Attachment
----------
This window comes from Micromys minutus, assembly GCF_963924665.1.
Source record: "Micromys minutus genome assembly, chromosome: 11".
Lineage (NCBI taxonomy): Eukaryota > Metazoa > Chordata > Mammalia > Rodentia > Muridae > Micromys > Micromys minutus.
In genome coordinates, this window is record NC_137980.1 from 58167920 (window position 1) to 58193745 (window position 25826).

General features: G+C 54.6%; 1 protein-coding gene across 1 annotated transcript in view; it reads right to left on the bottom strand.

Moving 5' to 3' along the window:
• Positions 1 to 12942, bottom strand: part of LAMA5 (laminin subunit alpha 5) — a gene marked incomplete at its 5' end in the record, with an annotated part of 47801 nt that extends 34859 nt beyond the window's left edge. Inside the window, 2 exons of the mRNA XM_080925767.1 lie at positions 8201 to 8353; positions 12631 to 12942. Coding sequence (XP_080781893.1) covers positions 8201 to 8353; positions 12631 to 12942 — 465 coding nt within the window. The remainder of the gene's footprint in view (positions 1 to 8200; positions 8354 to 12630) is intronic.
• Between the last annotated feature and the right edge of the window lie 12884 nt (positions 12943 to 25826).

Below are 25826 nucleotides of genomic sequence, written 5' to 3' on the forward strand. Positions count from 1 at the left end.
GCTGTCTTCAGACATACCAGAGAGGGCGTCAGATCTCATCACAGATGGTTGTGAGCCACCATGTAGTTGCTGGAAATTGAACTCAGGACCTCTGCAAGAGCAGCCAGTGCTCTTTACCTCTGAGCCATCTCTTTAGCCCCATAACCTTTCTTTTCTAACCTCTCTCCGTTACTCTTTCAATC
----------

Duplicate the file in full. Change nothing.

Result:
This window comes from Micromys minutus, assembly GCF_963924665.1.
Source record: "Micromys minutus genome assembly, chromosome: 11".
Lineage (NCBI taxonomy): Eukaryota > Metazoa > Chordata > Mammalia > Rodentia > Muridae > Micromys > Micromys minutus.
In genome coordinates, this window is record NC_137980.1 from 58167920 (window position 1) to 58193745 (window position 25826).

General features: G+C 54.6%; 1 protein-coding gene across 1 annotated transcript in view; it reads right to left on the bottom strand.

Moving 5' to 3' along the window:
• Positions 1 to 12942, bottom strand: part of LAMA5 (laminin subunit alpha 5) — a gene marked incomplete at its 5' end in the record, with an annotated part of 47801 nt that extends 34859 nt beyond the window's left edge. Inside the window, 2 exons of the mRNA XM_080925767.1 lie at positions 8201 to 8353; positions 12631 to 12942. Coding sequence (XP_080781893.1) covers positions 8201 to 8353; positions 12631 to 12942 — 465 coding nt within the window. The remainder of the gene's footprint in view (positions 1 to 8200; positions 8354 to 12630) is intronic.
• Between the last annotated feature and the right edge of the window lie 12884 nt (positions 12943 to 25826).

Below are 25826 nucleotides of genomic sequence, written 5' to 3' on the forward strand. Positions count from 1 at the left end.
GCTGTCTTCAGACATACCAGAGAGGGCGTCAGATCTCATCACAGATGGTTGTGAGCCACCATGTAGTTGCTGGAAATTGAACTCAGGACCTCTGCAAGAGCAGCCAGTGCTCTTTACCTCTGAGCCATCTCTTTAGCCCCATAACCTTTCTTTTCTAACCTCTCTCCGTTACTCTTTCAATC